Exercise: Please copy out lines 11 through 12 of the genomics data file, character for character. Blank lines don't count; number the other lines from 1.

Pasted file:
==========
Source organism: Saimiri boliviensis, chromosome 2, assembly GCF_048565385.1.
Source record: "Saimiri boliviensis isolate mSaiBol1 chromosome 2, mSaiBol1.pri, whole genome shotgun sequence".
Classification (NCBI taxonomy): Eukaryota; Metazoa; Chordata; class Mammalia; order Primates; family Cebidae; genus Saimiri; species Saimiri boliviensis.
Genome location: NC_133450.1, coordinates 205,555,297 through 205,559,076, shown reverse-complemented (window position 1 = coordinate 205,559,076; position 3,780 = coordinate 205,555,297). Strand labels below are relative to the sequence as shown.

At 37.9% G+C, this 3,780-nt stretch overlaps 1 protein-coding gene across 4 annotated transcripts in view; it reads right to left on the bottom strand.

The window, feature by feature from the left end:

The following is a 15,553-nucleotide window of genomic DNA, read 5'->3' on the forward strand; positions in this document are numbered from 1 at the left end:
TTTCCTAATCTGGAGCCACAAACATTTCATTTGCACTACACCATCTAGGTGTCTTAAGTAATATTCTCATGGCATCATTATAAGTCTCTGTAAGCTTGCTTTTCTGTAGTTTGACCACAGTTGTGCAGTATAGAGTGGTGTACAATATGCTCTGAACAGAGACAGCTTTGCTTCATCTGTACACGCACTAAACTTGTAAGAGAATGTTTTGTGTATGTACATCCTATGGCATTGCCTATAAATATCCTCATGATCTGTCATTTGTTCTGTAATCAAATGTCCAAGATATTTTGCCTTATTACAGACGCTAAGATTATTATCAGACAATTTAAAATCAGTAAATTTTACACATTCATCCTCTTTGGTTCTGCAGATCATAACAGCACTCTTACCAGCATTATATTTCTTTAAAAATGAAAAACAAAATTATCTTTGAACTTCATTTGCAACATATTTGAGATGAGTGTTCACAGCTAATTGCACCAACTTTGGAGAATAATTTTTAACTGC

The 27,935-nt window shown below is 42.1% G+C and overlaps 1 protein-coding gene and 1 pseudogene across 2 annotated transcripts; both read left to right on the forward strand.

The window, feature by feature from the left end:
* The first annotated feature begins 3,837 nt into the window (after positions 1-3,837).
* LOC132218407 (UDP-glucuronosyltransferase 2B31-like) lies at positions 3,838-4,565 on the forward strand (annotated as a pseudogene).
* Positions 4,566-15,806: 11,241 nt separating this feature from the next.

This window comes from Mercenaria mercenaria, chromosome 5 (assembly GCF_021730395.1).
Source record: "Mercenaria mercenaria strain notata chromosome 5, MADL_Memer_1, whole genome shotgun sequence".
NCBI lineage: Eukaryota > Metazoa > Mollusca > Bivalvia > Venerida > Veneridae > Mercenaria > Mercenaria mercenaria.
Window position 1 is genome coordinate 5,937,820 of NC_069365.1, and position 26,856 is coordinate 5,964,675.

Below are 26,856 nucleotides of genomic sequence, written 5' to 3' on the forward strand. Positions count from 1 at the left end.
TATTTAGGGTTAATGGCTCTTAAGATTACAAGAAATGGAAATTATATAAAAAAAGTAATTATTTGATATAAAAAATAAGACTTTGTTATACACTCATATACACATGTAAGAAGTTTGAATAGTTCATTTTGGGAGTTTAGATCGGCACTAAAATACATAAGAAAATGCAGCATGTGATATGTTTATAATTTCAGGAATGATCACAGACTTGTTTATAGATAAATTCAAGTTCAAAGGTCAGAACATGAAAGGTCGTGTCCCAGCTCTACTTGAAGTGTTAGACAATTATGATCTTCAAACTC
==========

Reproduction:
* The first annotated feature begins 3,837 nt into the window (after positions 1-3,837).
* LOC132218407 (UDP-glucuronosyltransferase 2B31-like) lies at positions 3,838-4,565 on the forward strand (annotated as a pseudogene).